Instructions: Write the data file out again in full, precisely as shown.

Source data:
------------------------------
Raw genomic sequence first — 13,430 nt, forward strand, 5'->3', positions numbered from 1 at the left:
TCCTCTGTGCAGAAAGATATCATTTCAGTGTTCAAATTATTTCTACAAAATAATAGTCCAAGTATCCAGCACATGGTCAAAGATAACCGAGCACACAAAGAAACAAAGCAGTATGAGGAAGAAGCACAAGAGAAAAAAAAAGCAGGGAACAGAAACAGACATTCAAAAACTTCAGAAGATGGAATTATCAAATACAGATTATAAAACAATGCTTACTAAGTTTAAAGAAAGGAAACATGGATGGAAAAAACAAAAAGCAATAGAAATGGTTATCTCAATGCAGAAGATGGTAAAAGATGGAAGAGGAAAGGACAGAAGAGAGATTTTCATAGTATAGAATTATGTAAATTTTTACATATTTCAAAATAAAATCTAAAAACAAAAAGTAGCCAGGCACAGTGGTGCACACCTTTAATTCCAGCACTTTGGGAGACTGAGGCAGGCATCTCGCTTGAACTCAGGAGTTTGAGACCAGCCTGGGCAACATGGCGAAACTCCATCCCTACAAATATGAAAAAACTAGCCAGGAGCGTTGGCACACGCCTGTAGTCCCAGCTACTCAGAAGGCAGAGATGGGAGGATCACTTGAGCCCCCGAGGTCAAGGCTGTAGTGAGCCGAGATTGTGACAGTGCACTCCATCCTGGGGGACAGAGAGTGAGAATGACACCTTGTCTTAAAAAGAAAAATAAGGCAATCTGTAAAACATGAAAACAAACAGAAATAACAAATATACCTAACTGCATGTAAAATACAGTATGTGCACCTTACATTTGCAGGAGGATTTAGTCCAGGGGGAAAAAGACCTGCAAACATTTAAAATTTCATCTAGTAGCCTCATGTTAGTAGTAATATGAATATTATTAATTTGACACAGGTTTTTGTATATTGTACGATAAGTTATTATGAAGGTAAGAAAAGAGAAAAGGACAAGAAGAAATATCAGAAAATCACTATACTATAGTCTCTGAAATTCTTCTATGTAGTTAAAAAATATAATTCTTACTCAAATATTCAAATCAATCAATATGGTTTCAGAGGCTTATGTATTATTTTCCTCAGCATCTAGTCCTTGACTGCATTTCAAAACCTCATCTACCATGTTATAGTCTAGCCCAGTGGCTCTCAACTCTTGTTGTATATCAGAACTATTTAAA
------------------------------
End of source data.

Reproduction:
Raw genomic sequence first — 13,430 nt, forward strand, 5'->3', positions numbered from 1 at the left:
TCCTCTGTGCAGAAAGATATCATTTCAGTGTTCAAATTATTTCTACAAAATAATAGTCCAAGTATCCAGCACATGGTCAAAGATAACCGAGCACACAAAGAAACAAAGCAGTATGAGGAAGAAGCACAAGAGAAAAAAAAAGCAGGGAACAGAAACAGACATTCAAAAACTTCAGAAGATGGAATTATCAAATACAGATTATAAAACAATGCTTACTAAGTTTAAAGAAAGGAAACATGGATGGAAAAAACAAAAAGCAATAGAAATGGTTATCTCAATGCAGAAGATGGTAAAAGATGGAAGAGGAAAGGACAGAAGAGAGATTTTCATAGTATAGAATTATGTAAATTTTTACATATTTCAAAATAAAATCTAAAAACAAAAAGTAGCCAGGCACAGTGGTGCACACCTTTAATTCCAGCACTTTGGGAGACTGAGGCAGGCATCTCGCTTGAACTCAGGAGTTTGAGACCAGCCTGGGCAACATGGCGAAACTCCATCCCTACAAATATGAAAAAACTAGCCAGGAGCGTTGGCACACGCCTGTAGTCCCAGCTACTCAGAAGGCAGAGATGGGAGGATCACTTGAGCCCCCGAGGTCAAGGCTGTAGTGAGCCGAGATTGTGACAGTGCACTCCATCCTGGGGGACAGAGAGTGAGAATGACACCTTGTCTTAAAAAGAAAAATAAGGCAATCTGTAAAACATGAAAACAAACAGAAATAACAAATATACCTAACTGCATGTAAAATACAGTATGTGCACCTTACATTTGCAGGAGGATTTAGTCCAGGGGGAAAAAGACCTGCAAACATTTAAAATTTCATCTAGTAGCCTCATGTTAGTAGTAATATGAATATTATTAATTTGACACAGGTTTTTGTATATTGTACGATAAGTTATTATGAAGGTAAGAAAAGAGAAAAGGACAAGAAGAAATATCAGAAAATCACTATACTATAGTCTCTGAAATTCTTCTATGTAGTTAAAAAATATAATTCTTACTCAAATATTCAAATCAATCAATATGGTTTCAGAGGCTTATGTATTATTTTCCTCAGCATCTAGTCCTTGACTGCATTTCAAAACCTCATCTACCATGTTATAGTCTAGCCCAGTGGCTCTCAACTCTTGTTGTATATCAGAACTATTTAAA